It’s an absolute fact of nature that dinosaurs are fucking awesome. And it seems like every time someone discovers a new dinosaur, it ups the awesome bar. Like this beauty, with fangs and spikes like a porcupine. I want one of these as a pet.
Normally, when scientists find fossils, the calcified bones are alone, left where they died as the herd ran off. But for a pair of turtles living in Germany 47 million years ago, they died in each others turtle embrace and have been forever preserves in congress.
While not all dinosaurs had feathers, most of the ones that were feathered that have been discovered so far were small dinosaurs, not much bigger than a turkey. And then scientists discovered the remains of Yutyrannus huali, a relative of the fearsome T-rex in China, who is the largest feathered dino found to date. A large, feathered T-rex essentially.
Finding well-preserved frozen woolly mammoths isn’t anything new. Siberia seems to be just chock full of ‘em. But this juvenile mammoth that scientists have named “Yuka” is the best specimen found so far, with its foot pads and hair all perfectly intact and only slightly freezer burned.
In the rich fossil beds of southern Alberta, paleontologists have identified two new dinosaur species that are smaller, earlier plant eating relatives of the triceratops. This new find fills in an evolutionary gap between earlier small dinosaurs and the larger “thunder lizards” that are more familiar to most people.
Modern penguins are fairly harmless, medium sized birds that waddle around the southern part of the planet. But about 25 million years ago, in what is now New Zealand, giant penguins roamed around. These five foot tall birds were the terror of the southern hemisphere… nah, just kidding. They were tall, but probably just as harmless.
T-Rex has been the king of the dinosaurs in the public imagination for a while now, even though it seemed lately that people were trying to dethrone him by painting him not as an awesome beast, but a mere giant scavenger, like an overgrown buzzard. But in a new study of T-Rex skulls, it looks like the dino had the strongest bite force of any animal ever. Suck it sharks and crocodiles.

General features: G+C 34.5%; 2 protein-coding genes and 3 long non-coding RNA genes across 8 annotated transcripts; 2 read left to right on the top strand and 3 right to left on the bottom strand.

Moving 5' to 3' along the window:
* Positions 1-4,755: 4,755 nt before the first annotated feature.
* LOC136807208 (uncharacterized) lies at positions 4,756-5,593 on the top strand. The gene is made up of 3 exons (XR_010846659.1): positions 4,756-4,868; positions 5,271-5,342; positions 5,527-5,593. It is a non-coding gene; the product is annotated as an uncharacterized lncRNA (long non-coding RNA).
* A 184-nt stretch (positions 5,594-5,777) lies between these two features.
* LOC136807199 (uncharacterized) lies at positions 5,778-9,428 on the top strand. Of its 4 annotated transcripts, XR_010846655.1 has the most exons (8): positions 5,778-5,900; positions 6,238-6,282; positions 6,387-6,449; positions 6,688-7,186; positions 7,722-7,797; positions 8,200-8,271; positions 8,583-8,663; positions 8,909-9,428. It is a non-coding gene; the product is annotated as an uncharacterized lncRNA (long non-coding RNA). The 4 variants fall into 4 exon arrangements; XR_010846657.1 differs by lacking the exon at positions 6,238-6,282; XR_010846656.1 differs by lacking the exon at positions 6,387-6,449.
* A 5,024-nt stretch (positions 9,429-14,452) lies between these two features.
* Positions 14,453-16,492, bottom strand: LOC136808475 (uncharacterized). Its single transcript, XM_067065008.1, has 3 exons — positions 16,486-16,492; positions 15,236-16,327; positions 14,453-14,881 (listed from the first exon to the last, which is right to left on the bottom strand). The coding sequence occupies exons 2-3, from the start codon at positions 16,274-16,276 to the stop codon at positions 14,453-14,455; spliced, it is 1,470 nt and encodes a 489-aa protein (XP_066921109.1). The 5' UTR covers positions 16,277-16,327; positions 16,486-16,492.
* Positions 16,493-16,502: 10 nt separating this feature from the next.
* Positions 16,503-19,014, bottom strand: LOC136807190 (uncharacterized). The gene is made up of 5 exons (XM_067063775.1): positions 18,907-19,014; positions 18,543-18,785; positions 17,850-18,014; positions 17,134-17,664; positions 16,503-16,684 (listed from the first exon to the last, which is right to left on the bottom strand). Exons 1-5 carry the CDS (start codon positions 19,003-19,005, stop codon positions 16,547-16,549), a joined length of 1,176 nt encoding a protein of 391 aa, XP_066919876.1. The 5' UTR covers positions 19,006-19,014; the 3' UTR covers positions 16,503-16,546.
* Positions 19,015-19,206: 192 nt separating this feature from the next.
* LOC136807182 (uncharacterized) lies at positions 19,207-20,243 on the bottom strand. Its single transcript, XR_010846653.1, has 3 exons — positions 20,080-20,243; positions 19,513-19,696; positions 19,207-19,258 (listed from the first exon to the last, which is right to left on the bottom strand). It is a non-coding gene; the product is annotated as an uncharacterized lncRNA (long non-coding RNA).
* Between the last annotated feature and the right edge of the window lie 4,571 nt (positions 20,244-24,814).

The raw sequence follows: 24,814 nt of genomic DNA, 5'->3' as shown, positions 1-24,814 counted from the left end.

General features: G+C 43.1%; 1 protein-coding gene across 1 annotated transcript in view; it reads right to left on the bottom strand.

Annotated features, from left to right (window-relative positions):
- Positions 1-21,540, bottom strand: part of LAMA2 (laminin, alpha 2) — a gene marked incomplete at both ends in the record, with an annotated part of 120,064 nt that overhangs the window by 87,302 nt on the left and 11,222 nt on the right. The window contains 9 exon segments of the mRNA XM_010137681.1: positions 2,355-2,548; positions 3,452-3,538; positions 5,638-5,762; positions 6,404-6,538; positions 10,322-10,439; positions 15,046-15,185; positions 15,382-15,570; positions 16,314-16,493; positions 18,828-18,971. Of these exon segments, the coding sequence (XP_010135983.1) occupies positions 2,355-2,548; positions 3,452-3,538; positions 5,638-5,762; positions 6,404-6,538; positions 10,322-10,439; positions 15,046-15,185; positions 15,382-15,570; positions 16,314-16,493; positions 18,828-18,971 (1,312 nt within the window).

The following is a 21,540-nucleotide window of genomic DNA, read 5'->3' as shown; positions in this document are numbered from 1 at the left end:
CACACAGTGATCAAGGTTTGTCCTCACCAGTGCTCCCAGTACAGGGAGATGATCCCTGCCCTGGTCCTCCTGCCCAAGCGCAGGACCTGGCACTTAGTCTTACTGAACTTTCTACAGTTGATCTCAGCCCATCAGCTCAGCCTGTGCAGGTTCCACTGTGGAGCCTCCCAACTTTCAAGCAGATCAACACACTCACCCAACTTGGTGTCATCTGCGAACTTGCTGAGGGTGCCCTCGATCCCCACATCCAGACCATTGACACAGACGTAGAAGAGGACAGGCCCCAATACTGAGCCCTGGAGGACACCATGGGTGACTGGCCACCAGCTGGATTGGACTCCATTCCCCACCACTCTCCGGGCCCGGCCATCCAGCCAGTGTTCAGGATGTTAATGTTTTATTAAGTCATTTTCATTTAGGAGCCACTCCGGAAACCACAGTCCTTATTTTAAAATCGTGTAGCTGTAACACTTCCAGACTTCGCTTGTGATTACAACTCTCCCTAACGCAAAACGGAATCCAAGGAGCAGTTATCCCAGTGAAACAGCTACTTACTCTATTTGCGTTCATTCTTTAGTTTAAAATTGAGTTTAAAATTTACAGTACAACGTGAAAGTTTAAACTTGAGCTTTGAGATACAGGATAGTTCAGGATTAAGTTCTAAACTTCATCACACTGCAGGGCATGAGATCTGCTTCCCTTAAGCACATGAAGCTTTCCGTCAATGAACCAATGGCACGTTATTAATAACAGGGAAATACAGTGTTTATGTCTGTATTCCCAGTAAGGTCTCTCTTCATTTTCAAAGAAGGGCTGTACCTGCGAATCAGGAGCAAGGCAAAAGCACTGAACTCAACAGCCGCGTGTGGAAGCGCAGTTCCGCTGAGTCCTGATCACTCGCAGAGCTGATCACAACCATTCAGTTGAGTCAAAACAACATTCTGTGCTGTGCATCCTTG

There aren’t enough dinosaur bones to go around to every museum that wants them, so traditionally, museums would make plaster or concrete replicas of dino bones so that a museum in Florida can have a T-rex skeleton just like a museum in the UK. But with modern technology, bones can now be scanned and printed in 3D.
Under a thick layer of volcanic ash, a 300 million year old forest has been uncovered in China, giving a rare glimpse at a nearly intact ancient tropical forest.
Most of the time, if you’re lucky enough to find any dinosaur bones at all, it’s a piece here, a piece there, a fragment here, a fragment there and it’s up to a paleontologist to slowly and meticulously assemble the remains into something coherent. And then, if you’re impossibly lucky, you’ll find something like the above young theropod that’s 98% intact, including some hair (proto-feathers) and skin.
Even if it turned out that the T-rex was more of a really large scavenger and not the bloodythirsty pissed off raging lizard-beast as he was portrayed… pretty much everywhere, it was still a really, really imposing creature. New research suggests that the T-rex may have been up to 30% more massive than previously thought, giving more reason not to actually resurrect one from the dead if we could.
Because of course he has. Boy, this is a good week for cryptozoology. Yesterday, we had Russians claiming indisputable proof of yetis in Siberia and here’s the story of a paleontologist claiming that he’s found proof of an ancient, gigantic, dinosaur-eating squid. Only he doesn’t have any real proof other than some artfully arranged ichthyosaur bones (above).
The residents of a tiny town in Canada noticed strange patterns in the rock that had recently been becoming more exposed around their little town. What they found was an ancient sea bed, complete with imprints of the oldest fossilized multicellular life ever seen on Earth.
Paleontologist Jack Horner is one of the few celebrities in the world of paleontology these days, and his infectious enthusiasm and outgoing personality made him an inspiration for the character of Dr. Alan Grant in Jurassic Park. And now Horner has an idea almost as crazy as that in Jurassic Park, but instead of making dinos from old DNA, he wants to reverse engineer a dinosaur from a chicken.